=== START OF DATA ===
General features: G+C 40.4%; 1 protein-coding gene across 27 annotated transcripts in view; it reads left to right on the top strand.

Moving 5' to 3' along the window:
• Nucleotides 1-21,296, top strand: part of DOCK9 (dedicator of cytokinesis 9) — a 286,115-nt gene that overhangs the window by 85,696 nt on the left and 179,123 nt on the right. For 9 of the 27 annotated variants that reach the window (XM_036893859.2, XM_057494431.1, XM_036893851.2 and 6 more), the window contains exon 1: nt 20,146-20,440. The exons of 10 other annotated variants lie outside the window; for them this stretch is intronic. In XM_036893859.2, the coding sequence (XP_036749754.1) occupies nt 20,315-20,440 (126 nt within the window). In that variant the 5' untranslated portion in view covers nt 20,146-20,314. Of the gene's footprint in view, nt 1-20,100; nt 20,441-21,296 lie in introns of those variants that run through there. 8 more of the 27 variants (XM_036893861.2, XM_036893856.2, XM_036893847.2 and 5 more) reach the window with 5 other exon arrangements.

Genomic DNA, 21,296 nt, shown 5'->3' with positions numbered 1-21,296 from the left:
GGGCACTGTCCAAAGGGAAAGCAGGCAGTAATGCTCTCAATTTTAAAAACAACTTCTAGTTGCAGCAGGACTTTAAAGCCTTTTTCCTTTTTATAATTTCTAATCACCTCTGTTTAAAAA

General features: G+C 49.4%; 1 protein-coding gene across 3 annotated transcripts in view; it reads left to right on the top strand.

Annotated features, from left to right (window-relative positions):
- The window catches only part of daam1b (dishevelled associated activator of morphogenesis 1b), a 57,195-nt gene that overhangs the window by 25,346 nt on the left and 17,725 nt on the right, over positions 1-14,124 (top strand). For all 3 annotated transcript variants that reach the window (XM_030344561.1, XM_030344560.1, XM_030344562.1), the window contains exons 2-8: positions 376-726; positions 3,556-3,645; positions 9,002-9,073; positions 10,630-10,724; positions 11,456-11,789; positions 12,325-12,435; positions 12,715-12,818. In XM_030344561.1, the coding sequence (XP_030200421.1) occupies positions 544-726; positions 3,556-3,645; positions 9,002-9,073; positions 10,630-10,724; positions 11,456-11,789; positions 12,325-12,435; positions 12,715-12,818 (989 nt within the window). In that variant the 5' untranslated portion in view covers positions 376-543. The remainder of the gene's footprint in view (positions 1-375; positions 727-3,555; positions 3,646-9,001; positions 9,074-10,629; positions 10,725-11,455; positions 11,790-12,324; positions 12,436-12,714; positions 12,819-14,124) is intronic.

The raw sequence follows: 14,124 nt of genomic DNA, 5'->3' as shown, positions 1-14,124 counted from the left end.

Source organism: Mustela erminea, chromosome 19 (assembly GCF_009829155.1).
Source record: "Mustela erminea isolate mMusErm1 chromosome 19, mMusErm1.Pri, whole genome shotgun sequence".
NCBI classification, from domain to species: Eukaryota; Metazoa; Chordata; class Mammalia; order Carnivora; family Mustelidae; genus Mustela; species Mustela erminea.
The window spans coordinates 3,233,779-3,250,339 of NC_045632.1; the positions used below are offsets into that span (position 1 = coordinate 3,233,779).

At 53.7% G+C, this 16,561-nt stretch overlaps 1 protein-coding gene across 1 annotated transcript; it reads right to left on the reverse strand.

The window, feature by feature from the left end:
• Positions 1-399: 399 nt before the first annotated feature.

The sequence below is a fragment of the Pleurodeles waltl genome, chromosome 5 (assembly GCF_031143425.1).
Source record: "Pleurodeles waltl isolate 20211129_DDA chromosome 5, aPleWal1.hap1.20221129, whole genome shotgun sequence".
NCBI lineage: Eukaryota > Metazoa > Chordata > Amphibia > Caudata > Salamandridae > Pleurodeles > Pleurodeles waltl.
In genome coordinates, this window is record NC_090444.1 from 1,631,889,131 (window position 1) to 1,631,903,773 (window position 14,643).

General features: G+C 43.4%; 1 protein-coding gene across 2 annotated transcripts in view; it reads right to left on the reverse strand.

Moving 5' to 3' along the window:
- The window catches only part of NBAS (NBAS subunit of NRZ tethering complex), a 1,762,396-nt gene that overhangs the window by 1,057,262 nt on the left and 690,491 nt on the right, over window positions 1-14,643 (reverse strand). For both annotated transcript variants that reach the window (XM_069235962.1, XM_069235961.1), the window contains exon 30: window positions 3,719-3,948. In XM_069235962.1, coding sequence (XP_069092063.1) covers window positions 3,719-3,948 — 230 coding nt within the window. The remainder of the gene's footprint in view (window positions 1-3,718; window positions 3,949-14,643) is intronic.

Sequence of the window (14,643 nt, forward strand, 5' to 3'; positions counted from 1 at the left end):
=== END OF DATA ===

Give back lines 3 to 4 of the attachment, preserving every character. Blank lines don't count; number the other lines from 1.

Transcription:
• Nucleotides 1-21,296, top strand: part of DOCK9 (dedicator of cytokinesis 9) — a 286,115-nt gene that overhangs the window by 85,696 nt on the left and 179,123 nt on the right. For 9 of the 27 annotated variants that reach the window (XM_036893859.2, XM_057494431.1, XM_036893851.2 and 6 more), the window contains exon 1: nt 20,146-20,440. The exons of 10 other annotated variants lie outside the window; for them this stretch is intronic. In XM_036893859.2, the coding sequence (XP_036749754.1) occupies nt 20,315-20,440 (126 nt within the window). In that variant the 5' untranslated portion in view covers nt 20,146-20,314. Of the gene's footprint in view, nt 1-20,100; nt 20,441-21,296 lie in introns of those variants that run through there. 8 more of the 27 variants (XM_036893861.2, XM_036893856.2, XM_036893847.2 and 5 more) reach the window with 5 other exon arrangements.

Genomic DNA, 21,296 nt, shown 5'->3' with positions numbered 1-21,296 from the left: